Roz Chast

Award-winning cartoonist and Big Read author draws the lines of absurdity
Headshot of a woman.

Music Credit:

Excerpt of “The Lord Will Provide” from the album Old Brooklyn composed and performed by Andy Statman used courtesy of Shefa Records.

Excerpt of “Renewal” written and performed by Doug and Judy Smith.

Roz Chast: Uh, my parents, I think, that they actually believe very much that they were each other's soulmates. And my mother would say things like, "The rocks in his head match the holes in mine.” The idea of being happy was so ridiculous to them. That was for the modern people, or movie stars, i.e. degenerates.

Joe Reed: That’s cartoonist, Roz Chast. She’s the author of one of the latest Big Read selections, Can’t We Talk about Something More Pleasant. And this is Art Works, the weekly podcast produced at the National Endowment for the Arts—I’m Josephine Reed.

Roz Chast is probably best known for her funny cartoons in the “New Yorker” about neurotic people coping--or not-- with the everyday anxiety that life can produce. In her world, panic is the default setting. Roz is also known for her books. She has written some dozen of them, including, her latest Going into Town: A Love Letter to NY—which started as a guidebook of the city for her daughter. And most particularly, the memoir Can’t We Talk about Something More Pleasant which won a raft of prizes including the 2014 National Book Critics’ Circle Award for Autobiography. Can’t We Talk about Something More Pleasant has also been chosen for the NEA’s Big Read program. It’s a bold choice and a bold book—equal parts laugh out loud funny and heartbreaking. Roz Chast is an only child whose parents were in their mid-90s and living in the same run-down Brooklyn apartment they’d been in for 48 years. Then her mother’s physical health and father’s mental state began to falter and they were unable to care for themselves any longer. Can’t We Talk about Something More Pleasant is a graphic memoir that combines cartoons, found documents and photographs to chronicle the conflicting emotions and practical challenges of her parents’ last years and passing and she does this with enormous heart and without a trace of sentimentality. We’re living a longer life and more often than not advanced old age brings enormous physical and mental diminishment; and, as Roz Chast points out, this is not something we typically talk about—and it’s not something most of us know about…until we have to. And in fact, it was her own shock at this that compelled her, in part, to write the book.

Roz Chast: I think, for me, it was a story that I needed to write partly for myself to kind of make sense of it a little bit, and that aspect of old age was so new to me, and it was so, in some ways, so horrifying in equal parts. The one part of it that was horrifying was just the things related to extreme old age themselves, and the other thing that was horrifying to me was how little I knew about it and how little it's talked about in our culture. And yet, here I was in the middle of it. I didn't know what I was doing. I didn't know what a health care proxy was. I didn't know I'm going to have to learn my parents, Social Security numbers and what medications they're on and, you know, I just knew nothing.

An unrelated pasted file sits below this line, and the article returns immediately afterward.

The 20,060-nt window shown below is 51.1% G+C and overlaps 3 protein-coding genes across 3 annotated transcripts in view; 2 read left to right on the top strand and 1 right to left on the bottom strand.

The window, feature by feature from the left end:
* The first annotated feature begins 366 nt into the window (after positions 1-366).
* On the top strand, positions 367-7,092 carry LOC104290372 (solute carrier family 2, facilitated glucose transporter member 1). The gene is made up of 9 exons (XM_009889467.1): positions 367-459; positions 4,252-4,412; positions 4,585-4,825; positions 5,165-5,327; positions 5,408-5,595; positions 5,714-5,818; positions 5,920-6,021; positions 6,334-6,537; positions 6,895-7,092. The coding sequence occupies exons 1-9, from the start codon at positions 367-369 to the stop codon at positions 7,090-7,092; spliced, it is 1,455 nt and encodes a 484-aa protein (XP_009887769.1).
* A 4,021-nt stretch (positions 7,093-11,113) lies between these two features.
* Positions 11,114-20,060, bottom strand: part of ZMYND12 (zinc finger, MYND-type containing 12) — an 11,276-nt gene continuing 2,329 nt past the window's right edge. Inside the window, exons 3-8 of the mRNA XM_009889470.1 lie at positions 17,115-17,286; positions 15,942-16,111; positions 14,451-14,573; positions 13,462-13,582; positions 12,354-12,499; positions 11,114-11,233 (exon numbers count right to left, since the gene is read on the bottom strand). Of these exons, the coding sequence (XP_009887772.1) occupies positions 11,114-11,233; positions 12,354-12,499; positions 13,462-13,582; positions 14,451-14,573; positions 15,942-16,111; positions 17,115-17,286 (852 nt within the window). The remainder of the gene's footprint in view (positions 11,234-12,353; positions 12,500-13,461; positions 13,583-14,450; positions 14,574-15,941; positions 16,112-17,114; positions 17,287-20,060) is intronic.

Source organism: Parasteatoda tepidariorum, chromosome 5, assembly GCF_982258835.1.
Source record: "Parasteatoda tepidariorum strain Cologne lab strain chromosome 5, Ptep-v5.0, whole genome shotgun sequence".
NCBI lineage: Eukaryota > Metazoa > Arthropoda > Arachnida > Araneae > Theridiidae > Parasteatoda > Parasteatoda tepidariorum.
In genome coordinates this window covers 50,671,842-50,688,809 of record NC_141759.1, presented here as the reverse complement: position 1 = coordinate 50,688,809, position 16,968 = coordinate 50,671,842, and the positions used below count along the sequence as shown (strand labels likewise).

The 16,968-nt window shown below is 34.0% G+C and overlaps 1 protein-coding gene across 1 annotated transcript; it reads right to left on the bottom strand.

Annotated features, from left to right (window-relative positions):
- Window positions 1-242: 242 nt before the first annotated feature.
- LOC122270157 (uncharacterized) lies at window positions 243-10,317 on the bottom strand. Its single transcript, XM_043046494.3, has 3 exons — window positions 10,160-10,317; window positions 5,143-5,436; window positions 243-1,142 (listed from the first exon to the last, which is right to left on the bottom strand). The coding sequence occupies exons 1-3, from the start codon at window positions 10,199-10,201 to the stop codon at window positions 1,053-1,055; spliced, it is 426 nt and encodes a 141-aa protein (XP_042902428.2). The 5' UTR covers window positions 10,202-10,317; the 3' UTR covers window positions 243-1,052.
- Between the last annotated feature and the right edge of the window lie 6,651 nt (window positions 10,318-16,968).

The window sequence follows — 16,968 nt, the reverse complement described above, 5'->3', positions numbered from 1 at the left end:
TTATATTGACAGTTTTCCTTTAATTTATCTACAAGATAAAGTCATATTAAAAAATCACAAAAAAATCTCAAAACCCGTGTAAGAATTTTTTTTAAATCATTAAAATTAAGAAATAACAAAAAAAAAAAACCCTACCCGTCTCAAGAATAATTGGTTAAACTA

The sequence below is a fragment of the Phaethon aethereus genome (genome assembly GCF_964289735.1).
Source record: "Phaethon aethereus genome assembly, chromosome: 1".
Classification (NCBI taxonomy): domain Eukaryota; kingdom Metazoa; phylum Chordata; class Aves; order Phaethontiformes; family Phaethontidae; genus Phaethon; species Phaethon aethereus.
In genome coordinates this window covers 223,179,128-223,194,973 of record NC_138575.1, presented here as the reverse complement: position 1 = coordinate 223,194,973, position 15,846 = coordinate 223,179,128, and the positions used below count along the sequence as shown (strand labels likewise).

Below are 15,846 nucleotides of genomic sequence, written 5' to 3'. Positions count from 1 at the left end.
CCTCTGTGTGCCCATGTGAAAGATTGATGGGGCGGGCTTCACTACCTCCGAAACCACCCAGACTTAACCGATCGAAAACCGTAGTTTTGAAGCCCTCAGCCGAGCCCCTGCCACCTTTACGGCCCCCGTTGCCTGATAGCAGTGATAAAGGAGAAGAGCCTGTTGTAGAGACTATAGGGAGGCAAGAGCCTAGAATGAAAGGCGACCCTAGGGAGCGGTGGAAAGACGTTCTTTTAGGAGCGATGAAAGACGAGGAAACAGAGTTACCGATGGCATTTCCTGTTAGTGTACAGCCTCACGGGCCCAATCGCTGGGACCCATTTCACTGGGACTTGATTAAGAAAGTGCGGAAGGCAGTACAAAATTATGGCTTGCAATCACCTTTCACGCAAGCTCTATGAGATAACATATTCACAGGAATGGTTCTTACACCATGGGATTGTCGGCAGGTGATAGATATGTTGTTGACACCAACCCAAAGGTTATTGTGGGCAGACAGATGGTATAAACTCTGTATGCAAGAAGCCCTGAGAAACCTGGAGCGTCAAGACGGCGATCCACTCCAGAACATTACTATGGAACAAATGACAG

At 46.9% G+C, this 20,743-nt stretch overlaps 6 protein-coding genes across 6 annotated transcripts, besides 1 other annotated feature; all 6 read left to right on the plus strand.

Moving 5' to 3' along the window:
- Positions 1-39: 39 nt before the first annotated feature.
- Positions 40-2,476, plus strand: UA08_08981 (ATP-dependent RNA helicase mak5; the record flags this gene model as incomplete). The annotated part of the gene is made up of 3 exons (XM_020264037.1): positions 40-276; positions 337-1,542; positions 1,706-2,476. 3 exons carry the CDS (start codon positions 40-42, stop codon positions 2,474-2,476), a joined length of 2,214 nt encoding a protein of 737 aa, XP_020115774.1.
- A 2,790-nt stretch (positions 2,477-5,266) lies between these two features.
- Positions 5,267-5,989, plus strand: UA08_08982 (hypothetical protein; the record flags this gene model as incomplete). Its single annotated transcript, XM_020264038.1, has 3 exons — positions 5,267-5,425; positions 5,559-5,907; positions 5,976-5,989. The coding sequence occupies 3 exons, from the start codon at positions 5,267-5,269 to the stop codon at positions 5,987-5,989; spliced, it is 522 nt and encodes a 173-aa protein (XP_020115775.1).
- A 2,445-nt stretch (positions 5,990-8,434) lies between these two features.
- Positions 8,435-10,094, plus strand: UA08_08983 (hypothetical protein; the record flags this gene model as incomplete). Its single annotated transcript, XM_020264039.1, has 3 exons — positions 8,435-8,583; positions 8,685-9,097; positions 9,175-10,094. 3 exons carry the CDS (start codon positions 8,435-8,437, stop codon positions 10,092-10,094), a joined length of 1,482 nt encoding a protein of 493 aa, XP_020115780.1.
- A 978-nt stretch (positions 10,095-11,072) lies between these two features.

Jo Reed: Power of attorney.

Roz Chast: Power of attorney. Didn't know what any of these things were, you know? So…

Roz Chast: It was such an intense kind of experience that I needed to write about it, and there were also very funny things. So there were pages in the book-- there's cartoons in the book that I had done not even thinking they were ever going to be in a book that I had just submitted as part of my weekly batch to the New Yorker. You know, when I went shopping for clothes with my father, at one point when my mother was in the hospital, and my father's close were in tatters, pretty much, because they didn't go clothes shopping in Brooklyn. You know, it used to be they didn't go clothes shopping because they were frugal, but then they were too old, and they didn't go. And so, they just wore what they had until they were in bits and pieces and I took him clothes shopping, and I held up a sweater to him, and I said, "Dad do you like this sweater?" He said, "I can't wear that," I said, "Why not?" He said, "Its red. Communism.” It was so funny to me I did a cartoon about it but never thinking I would eventually be writing a book and that it would be in the book.

Jo Reed: Right from the get-go on the page where we have the table of contents, you introduce us to your parents and, I think, in four small cartoons, one strip, you give us a great insight into who they are. Can you describe that?

Roz Chast: It's kind of this silly cartoon. My father is looking at the contents of the book, and he's pointing to it, and he's going, "What is all this is?" And my mother saying, "It's just the contents, George," and he's looking at is still with, like, sweat beads coming off of him and anxiety. And she says, "Stop getting nervous in the service," that was one of her expressions, and he says, "Well, maybe I'll make some tea," and she says, "Use the tea bag on the counter. It still has plenty of juice in it," and they used teabags like over-- not twice but like three, four times they would just keep the teabag on the little saucer and use it over and over and over. And my mother would make an announcement; she'd say, "I'd like a tincture of tea," you know, she would just practically waved the teabag over the water.